In the past, Fox News has proved willing to settle cases rather let them fester; a former producer sued top-rated host Bill O'Reilly for sexual harassment after capturing his explicit sexual come-ons on tape. The network paid what was reported to be a seven-figure settlement to keep that lawsuit from going to trial.

Lachlan and James Murdoch, the brothers who run 21st Century Fox on a daily basis, have a wary relationship with Ailes. Their father, Rupert Murdoch, Ailes' patron and still the company's controlling owner, is all but certain to reward the years of loyalty and strong annual profits the Fox News chief has offered — almost regardless of what facts emerge.

NPR media correspondent David Folkenflik is the author of Murdoch's World: The Last of the Old Media Empires.

Copyright 2018 NPR. To see more, visit http://www.npr.org/.

DAVID GREENE, HOST:

And one of the most prominent female anchors on Fox News over the past decade is suing the channel's chairman, Roger Ailes, for sexual harassment. Gretchen Carlson says Ailes demoted and then fired her because she refused his advances. Carlson co-hosted the morning show "Fox & Friends" for over seven years. Parent company 21st Century Fox says it is launching an internal inquiry into these allegations. NPR's David Folkenflik has more.

DAVID FOLKENFLIK, BYLINE: It should be noted up front that Roger Ailes explicitly denied the claims in Carlson's lawsuit last night, calling it retaliation because Fox did not offer her a new contract. The allegations themselves could not be more blunt. In her complaint filed yesterday in a New Jersey civil court, Carlson said Ailes had told her, quote, "I think you and I should've had a sexual relationship a long time ago" and that the two of them would have been on better terms if she had done so.

Carlson alleges Ailes ignored her complaints of pervasive sexual harassment from her "Fox & Friends" co-host Steve Doocy. Instead, Carlson alleges he said she needed to get along with the boys. "Fox & Friends" often has a fraternity house vibe. Another co-host, Brian Kilmeade, has called women chicks and skirts on the show. Carlson sometimes came off as a homeroom teacher who wandered into the wrong place, as in this exchange in 2013.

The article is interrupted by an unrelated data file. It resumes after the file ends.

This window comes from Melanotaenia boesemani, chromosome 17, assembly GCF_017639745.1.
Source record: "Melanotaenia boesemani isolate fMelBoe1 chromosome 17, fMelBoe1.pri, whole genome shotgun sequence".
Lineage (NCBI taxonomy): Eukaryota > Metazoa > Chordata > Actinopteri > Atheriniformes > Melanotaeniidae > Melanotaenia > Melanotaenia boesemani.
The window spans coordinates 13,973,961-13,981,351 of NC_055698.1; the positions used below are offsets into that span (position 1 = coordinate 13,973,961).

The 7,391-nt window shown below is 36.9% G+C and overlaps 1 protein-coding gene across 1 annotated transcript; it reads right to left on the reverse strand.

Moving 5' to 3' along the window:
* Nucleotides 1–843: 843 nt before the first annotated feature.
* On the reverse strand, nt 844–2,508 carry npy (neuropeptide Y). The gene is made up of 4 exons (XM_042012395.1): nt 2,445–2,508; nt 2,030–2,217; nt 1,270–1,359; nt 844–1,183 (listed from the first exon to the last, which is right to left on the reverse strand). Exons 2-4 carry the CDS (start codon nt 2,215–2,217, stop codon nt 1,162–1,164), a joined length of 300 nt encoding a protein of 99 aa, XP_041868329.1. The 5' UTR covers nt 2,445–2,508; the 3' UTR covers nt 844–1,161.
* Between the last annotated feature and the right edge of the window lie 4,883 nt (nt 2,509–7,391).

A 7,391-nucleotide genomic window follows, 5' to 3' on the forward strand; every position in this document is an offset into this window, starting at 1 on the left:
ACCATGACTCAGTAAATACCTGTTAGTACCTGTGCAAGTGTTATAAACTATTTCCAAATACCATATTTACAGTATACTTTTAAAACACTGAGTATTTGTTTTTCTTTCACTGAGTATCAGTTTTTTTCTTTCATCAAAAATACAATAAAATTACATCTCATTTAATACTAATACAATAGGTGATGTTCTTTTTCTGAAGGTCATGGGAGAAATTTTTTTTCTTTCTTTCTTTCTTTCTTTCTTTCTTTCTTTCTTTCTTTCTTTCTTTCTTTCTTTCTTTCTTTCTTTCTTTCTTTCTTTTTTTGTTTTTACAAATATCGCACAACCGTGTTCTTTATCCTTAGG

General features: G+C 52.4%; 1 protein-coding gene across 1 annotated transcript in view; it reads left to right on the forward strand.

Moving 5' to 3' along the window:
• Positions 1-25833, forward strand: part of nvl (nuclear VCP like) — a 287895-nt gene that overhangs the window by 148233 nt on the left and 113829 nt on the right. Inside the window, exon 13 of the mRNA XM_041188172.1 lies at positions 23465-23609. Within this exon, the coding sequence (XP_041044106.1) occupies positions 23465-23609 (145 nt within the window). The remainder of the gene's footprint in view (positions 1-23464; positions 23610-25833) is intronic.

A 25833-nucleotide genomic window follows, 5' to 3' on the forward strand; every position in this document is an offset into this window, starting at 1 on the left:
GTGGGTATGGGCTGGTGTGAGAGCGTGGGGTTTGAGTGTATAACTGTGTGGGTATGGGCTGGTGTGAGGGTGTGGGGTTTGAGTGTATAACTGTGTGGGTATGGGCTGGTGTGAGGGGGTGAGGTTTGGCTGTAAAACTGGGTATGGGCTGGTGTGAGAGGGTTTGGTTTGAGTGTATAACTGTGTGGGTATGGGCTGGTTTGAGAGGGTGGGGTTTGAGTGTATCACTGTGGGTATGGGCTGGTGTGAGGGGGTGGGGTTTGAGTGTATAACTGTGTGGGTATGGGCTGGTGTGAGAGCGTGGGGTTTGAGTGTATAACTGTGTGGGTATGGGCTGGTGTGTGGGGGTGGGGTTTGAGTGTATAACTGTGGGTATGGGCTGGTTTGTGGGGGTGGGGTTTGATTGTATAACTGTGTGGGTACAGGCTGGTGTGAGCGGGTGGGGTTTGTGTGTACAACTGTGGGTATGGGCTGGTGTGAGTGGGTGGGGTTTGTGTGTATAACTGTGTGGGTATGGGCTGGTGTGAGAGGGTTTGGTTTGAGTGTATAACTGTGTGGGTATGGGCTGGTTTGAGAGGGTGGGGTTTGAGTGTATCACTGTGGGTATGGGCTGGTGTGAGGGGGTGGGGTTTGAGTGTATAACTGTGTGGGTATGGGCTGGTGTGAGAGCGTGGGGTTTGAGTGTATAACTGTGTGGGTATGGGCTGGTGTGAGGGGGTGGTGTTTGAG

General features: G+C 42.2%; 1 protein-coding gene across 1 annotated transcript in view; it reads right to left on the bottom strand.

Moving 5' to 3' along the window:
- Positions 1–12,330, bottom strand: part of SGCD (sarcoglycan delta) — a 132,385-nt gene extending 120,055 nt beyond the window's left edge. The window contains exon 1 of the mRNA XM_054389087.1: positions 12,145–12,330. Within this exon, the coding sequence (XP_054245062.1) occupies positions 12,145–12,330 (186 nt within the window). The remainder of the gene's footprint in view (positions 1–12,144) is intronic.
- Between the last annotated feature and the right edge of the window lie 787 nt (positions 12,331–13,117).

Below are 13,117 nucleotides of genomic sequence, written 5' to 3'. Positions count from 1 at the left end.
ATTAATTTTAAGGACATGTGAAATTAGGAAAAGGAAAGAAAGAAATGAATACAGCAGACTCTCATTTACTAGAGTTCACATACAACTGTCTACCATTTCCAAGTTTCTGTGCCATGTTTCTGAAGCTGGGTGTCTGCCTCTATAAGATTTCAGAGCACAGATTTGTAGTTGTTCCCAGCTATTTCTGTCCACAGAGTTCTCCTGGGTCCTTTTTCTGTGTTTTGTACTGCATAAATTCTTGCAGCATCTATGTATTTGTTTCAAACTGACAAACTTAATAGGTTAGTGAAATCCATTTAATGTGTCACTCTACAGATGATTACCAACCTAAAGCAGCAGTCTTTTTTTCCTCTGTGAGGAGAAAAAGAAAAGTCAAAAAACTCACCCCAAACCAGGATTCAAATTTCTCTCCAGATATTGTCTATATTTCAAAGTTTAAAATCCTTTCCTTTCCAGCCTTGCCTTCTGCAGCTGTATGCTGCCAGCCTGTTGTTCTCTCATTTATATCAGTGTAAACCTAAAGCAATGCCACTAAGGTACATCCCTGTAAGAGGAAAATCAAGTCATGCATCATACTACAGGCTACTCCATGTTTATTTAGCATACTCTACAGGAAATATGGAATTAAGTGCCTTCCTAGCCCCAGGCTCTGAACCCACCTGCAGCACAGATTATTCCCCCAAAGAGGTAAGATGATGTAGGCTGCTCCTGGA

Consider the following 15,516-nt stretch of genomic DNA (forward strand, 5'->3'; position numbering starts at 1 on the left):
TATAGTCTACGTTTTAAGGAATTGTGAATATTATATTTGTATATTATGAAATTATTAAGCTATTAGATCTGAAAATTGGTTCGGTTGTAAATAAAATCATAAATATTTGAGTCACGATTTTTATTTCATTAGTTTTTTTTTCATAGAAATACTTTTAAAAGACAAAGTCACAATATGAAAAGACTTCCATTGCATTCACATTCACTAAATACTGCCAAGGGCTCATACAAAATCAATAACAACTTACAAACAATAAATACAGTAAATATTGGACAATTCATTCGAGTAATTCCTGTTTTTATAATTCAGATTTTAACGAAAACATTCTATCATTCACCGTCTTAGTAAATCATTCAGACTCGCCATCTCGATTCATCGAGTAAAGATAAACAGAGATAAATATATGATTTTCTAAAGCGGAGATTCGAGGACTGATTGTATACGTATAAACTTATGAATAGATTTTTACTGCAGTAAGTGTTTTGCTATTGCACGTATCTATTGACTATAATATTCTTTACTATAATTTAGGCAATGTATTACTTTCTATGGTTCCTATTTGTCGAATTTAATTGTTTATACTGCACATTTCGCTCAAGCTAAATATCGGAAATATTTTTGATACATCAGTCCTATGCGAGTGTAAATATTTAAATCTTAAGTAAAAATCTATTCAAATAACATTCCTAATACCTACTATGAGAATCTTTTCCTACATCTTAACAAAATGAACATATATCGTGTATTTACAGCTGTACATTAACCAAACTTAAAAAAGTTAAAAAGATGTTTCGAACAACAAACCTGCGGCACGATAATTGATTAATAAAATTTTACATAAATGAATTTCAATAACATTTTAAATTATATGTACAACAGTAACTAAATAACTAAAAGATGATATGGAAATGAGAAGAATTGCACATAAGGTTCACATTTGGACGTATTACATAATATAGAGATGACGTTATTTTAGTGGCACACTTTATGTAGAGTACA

(SOUNDBITE OF TV SHOW, "FOX & FRIENDS")

STEVE DOOCY: Headline time.

BRIAN KILMEADE: Women are everywhere. We're letting them play golf and tennis now. It's out of control.

GRETCHEN CARLSON: You know what?

KILMEADE: You know...

FOLKENFLIK: Carlson walked off camera. Kilmeade pressed on.

(SOUNDBITE OF TV SHOW, "FOX & FRIENDS")

KILMEADE: She's out.

CARLSON: (Laughter) You read the headlines, since men are so great. Go ahead. Take them away.

KILMEADE: Finally.

CARLSON: Take them away. Go ahead.

KILMEADE: OK. Leaving an all-male crew.

CARLSON: In all your glory, go for it.

KILMEADE: In all my glory. Now your headlines - she needed a shower.

FOLKENFLIK: Carlson later told viewers that was all a joke. In Carlson's suit, however, she alleges she first complained about sexist behavior on and off the set to the show's executive producer in 2009. In May, the Fox News star Megyn Kelly was asked on a show on the Bravo channel what sexist behavior she had witnessed in TV.

(SOUNDBITE OF ARCHIVED RECORDING)

MEGYN KELLY: In my industry I have heard tales of executives telling the young women to spin. And executives, you need to stop doing that.

FOLKENFLIK: In the lawsuit, Gretchen Carlson claims Ailes told her to spin around just like that so he could check out her body. In 2013, Carlson had her pay cut and was shifted to a less popular early afternoon slot. She was ultimately forced to leave all, she contends, because she refused Ailes's advances.

Last night, Ailes released a statement saying Carlson's lawsuit was defamatory and false, noting Carlson had thanked him in a recent book and saying he hadn't renewed her contract because her ratings had been a drag on the rest of the afternoon's shows. Despite announcing an inquiry, 21st Century Fox also said, we have full confidence in both Ailes and Doocy - the we presumably meaning Rupert Murdoch and his sons Lachlan and James, who together control the company.

Ailes can probably count on Rupert Murdoch's loyalty, yet Ailes has strained relations with the Murdoch sons. Succession is much on the minds of people at the network. Ailes is 76 and in flagging health. This is not how he would want to leave. There is already precedent for settling, whatever the cost. Fox paid millions to settle a sexual harassment case against its biggest star, Bill O'Reilly, after he was caught on tape by a Fox News producer. David Folkenflik, NPR News, New York. Transcript provided by NPR, Copyright NPR.